Books: Bay Area author Martha Conway goes home (again) for ‘Underground River’

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Martha Conway has lived in the Bay Area for the past 30 years. But her work as a historical fiction writer keeps drawing her back to her native Ohio.

In her 2014 novel, “ Thieving Forest,” Conway took readers deep into the wilds of Ohio’s Great Black Swamp. In her new novel, “The Underground River” (Touchstone, $26.99, 340 pages), she travels the Ohio River on a 19th-century floating theater flatboat, exploring the border between the free North and the slave-holding South as the book’s central character becomes an unlikely participant in the abolitionist movement.

In a recent interview in her home in San Francisco’s Outer Sunset, where she lives with her husband, their two children and a very friendly dog, Conway, who was born and raised in Cleveland, said that Ohio continues to be a rich source of inspiration. “It calls to me,” said the author. “It’s a place for me as a writer.”

Well-researched and vividly detailed, “The Underground River” begins with an event drawn from history – the sinking of the steamboat Moselle. The 1838 disaster, near Cincinnati, left 160 of its estimated 300 passengers dead or missing.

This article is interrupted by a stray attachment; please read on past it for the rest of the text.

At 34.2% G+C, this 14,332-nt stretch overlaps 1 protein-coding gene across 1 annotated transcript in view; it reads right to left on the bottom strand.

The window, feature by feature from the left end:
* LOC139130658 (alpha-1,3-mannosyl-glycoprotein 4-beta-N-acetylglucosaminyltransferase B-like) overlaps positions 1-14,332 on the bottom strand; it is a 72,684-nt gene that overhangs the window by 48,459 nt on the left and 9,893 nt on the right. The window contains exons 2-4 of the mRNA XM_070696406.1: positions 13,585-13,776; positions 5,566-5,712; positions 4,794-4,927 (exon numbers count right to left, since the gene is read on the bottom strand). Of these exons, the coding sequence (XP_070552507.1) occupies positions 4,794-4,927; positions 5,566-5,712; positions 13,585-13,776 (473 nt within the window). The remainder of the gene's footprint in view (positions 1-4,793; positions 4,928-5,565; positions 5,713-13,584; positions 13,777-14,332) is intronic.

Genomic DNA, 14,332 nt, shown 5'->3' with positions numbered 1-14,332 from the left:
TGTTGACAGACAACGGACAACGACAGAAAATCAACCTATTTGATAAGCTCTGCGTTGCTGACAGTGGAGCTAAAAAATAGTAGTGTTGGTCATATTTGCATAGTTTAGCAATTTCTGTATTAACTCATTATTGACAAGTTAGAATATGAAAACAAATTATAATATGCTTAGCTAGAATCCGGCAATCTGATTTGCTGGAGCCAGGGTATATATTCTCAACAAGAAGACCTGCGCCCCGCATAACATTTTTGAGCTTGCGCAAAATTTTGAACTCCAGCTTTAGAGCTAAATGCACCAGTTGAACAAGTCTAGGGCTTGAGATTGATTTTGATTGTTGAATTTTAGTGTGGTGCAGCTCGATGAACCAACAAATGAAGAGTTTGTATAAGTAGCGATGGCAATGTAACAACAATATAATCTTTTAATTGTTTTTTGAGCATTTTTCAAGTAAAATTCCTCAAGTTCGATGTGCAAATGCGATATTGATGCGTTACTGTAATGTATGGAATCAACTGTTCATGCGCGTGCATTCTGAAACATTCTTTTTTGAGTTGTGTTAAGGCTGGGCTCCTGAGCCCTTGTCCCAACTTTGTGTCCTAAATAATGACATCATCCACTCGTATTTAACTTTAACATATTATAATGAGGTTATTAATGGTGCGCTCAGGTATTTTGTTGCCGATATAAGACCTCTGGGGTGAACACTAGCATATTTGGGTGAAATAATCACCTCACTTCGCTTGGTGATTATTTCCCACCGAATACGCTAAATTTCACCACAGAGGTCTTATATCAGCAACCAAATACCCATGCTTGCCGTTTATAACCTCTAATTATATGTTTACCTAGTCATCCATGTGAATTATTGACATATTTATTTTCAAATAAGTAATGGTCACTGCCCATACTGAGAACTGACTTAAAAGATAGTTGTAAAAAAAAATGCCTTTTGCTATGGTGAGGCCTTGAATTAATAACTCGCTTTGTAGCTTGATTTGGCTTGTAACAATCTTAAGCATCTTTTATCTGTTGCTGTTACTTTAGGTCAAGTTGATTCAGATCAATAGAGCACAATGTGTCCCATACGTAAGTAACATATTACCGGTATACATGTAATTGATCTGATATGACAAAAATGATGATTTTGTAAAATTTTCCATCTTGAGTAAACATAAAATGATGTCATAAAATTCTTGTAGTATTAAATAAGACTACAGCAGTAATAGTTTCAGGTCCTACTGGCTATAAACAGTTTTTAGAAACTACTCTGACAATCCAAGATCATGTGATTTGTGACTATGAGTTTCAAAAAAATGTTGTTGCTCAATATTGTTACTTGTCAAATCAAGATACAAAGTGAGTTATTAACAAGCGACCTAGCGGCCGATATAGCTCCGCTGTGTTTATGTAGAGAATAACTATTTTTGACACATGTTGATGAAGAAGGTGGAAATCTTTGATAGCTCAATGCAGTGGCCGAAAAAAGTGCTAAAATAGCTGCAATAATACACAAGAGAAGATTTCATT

The novel’s central character, May Bedloe, is on the Moselle with her cousin, actress Comfort Vertue, when the boat capsizes. The two women survive, but are separated — Comfort finds shelter with crusading abolitionist Flora Howard, and May, a seamstress, finds work on The Floating Theatre, where she joins a tight-knit troupe of theater artists helmed by enterprising English director Hugo Cushing.

May is a compelling character. A skilled costume designer with an unerring eye for beauty, she becomes a valued member of the company, taking on additional work as the theater’s advance woman, pianist and accountant. She’s also unfailingly honest. “I feel a great need to give a pointedly accurate account of the facts,” she tells the reader early in the novel.

Yet, when she is asked to ferry slave babies across the river to the North, May’s open nature puts her and her newfound theater family in grave danger.

As she did with “ Thieving Forest ,” Conway meticulously researched the novel on repeated trips to Ohio (“I’m one of those people who still use 4-by-6 index cards,” she says), learning more about 19th-century life on the river. “I knew nothing about boats when I started,” says the author, adding that the Moselle disaster captured her imagination. “It struck me as a kind of Titanic

Source:: East Bay – Entertainment

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